Experience is one thing you can't get for nothing.
    Oscar Wilde



Lab Resources
Pre-lab Preparation

Additional Resources


Using automatic pipettors

You will use precision variable volume micropipettors for liquid handling in every single laboratory session in BIOC 111. If our only purpose was to give you plenty of practice using these devices, which are found in just about every biological research laboratory in just about every discipline, that would be reason enough. Fact is, though, you will need to pipet precise liquid volumes in the microliter range in order to successfully complete any experiment that you conduct not only in this laboratory course but also in other laboratory courses and in research labs. Most meaningful biological research involves mixing precise quantities of cells, DNA, enzymes or other proteins, anitbodies, etc. Too much or too little and your experiment fails. We use liquid handling devices to mix these components because they are almost always dissolved or suspended in liquid, and because it is far easier to transfer a precise volume of liquid than it is to transfer a precise mass of solid material.

Your one and only learning objective regarding automatic pipettors is:

to be able to use an automatic variable volume pipettor to reliably and precisely transfer a selected small volume (between 1 and 1000 microliters) each and every time such transfer is required to complete an experimental protocol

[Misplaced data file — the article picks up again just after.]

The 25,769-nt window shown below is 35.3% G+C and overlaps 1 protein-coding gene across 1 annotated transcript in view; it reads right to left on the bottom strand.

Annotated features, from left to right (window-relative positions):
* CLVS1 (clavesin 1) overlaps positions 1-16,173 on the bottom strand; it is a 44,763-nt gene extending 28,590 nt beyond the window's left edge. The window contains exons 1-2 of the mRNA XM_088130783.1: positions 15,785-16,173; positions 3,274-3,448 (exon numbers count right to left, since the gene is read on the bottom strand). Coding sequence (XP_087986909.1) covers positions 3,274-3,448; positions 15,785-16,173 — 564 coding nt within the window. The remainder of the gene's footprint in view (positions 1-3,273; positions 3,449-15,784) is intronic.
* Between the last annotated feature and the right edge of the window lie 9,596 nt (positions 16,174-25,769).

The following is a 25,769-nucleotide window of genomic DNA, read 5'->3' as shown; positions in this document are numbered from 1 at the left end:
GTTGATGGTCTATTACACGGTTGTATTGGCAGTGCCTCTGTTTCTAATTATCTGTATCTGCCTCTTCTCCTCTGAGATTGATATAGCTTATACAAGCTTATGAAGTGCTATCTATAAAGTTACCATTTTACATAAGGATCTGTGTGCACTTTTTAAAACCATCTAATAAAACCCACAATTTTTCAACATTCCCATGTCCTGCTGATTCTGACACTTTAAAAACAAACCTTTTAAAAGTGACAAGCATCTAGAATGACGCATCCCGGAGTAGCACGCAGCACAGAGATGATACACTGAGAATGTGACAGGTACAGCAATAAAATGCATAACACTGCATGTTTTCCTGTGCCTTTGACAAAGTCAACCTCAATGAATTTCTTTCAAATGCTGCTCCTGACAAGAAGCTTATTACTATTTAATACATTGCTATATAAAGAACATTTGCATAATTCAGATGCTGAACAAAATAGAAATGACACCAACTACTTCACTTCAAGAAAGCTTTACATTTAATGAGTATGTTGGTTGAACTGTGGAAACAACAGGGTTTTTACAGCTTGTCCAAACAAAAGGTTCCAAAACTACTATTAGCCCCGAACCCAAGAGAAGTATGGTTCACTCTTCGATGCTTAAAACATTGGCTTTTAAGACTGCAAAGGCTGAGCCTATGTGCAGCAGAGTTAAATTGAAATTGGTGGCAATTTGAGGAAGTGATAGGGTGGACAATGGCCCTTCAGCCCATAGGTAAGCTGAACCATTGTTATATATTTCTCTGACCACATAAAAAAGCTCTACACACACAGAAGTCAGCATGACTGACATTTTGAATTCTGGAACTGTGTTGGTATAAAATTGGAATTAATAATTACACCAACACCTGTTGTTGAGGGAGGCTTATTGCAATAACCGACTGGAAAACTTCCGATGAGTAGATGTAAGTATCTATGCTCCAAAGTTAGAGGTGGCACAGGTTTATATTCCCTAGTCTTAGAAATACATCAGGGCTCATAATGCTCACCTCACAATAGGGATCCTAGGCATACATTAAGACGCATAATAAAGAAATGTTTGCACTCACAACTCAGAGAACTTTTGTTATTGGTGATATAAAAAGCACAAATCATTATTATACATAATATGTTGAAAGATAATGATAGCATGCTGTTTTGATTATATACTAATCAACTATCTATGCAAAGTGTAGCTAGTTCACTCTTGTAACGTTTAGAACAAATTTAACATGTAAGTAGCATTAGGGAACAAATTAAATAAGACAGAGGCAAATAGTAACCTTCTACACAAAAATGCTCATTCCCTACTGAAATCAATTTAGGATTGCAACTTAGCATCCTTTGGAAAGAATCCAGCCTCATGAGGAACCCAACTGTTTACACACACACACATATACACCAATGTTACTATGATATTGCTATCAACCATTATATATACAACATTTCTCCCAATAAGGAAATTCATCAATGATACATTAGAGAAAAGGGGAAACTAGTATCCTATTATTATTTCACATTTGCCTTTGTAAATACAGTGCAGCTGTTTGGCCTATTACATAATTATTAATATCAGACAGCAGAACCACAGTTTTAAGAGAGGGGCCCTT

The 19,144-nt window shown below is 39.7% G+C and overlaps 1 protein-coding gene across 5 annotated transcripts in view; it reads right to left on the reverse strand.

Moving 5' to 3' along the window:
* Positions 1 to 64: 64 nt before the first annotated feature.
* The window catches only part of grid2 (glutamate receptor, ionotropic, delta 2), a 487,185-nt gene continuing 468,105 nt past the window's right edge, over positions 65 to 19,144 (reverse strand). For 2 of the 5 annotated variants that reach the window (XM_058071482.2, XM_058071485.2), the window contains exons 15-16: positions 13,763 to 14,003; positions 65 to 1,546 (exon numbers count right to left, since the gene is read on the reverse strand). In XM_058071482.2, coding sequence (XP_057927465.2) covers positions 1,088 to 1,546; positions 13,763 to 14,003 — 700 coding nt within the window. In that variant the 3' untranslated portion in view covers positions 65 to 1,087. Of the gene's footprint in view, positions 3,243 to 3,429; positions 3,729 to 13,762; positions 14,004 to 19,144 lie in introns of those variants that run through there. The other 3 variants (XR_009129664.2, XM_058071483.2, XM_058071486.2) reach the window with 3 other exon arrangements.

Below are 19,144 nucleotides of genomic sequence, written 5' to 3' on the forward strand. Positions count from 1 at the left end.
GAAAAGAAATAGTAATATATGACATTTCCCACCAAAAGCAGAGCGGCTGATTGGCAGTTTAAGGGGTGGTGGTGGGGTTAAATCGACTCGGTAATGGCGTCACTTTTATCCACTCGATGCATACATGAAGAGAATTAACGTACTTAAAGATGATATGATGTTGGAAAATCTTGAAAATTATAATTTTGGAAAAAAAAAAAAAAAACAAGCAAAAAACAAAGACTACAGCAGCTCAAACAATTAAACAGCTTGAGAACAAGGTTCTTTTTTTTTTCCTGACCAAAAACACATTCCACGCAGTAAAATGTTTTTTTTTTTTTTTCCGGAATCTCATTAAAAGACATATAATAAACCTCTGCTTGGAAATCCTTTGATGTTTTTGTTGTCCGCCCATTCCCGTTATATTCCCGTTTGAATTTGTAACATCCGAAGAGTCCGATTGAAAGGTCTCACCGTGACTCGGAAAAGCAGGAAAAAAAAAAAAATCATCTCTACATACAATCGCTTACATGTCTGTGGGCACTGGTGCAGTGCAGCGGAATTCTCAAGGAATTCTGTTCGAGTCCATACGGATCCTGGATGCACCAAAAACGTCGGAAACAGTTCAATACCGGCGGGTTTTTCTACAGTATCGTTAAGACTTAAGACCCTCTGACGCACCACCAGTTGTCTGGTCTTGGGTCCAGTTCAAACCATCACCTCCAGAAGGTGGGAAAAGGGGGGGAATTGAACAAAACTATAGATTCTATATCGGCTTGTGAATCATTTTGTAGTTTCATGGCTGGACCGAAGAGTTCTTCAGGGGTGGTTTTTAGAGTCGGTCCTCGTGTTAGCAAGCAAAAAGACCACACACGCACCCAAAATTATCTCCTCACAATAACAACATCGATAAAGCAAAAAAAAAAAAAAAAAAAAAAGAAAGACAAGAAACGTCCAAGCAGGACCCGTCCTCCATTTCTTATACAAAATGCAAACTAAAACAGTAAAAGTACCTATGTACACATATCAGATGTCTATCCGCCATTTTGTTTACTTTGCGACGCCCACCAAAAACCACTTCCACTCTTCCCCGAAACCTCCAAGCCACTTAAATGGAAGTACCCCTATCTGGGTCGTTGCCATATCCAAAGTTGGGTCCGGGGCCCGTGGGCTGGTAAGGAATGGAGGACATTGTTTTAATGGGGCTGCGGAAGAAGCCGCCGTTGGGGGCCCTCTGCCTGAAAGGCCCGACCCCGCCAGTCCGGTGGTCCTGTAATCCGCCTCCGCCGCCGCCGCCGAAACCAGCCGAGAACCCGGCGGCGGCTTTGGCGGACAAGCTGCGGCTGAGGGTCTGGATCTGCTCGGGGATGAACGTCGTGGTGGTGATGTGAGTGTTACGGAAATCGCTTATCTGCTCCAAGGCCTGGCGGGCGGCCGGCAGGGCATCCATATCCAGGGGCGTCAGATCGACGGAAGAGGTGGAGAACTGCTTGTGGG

Below are some tips that should help you achieve this objective.

  • Know how to distinguish a P20 from P200 from P1000 pipettor and select the correct instrument for the job
  • Know how to set the precise desired volume on any of these devices
  • Know how to correctly draw up a sample (there is one right way and there are several wrong ways)
  • Know how to correctly deliver a sample

On the first day of lab, you will get a chance to create a colorful design with pipettor pointillism. Make sure you record a detailed key in your lab notebook for your design, including colors, volume, and desired pattern.


We would like to thank New England Biolabs for their generous support of our laboratory program

New England Biolabs

Copyright and Intended Use
Visitors: to ensure that your message is not mistaken for SPAM, please include the acronym "Bios211" in the subject line of e-mail communications
Created by David R. Caprette (caprette@rice.edu), Rice University 14 Jul 08
Author: Beth Beason Abmayr, Ph.D., Rice University
Updated 2 July 2014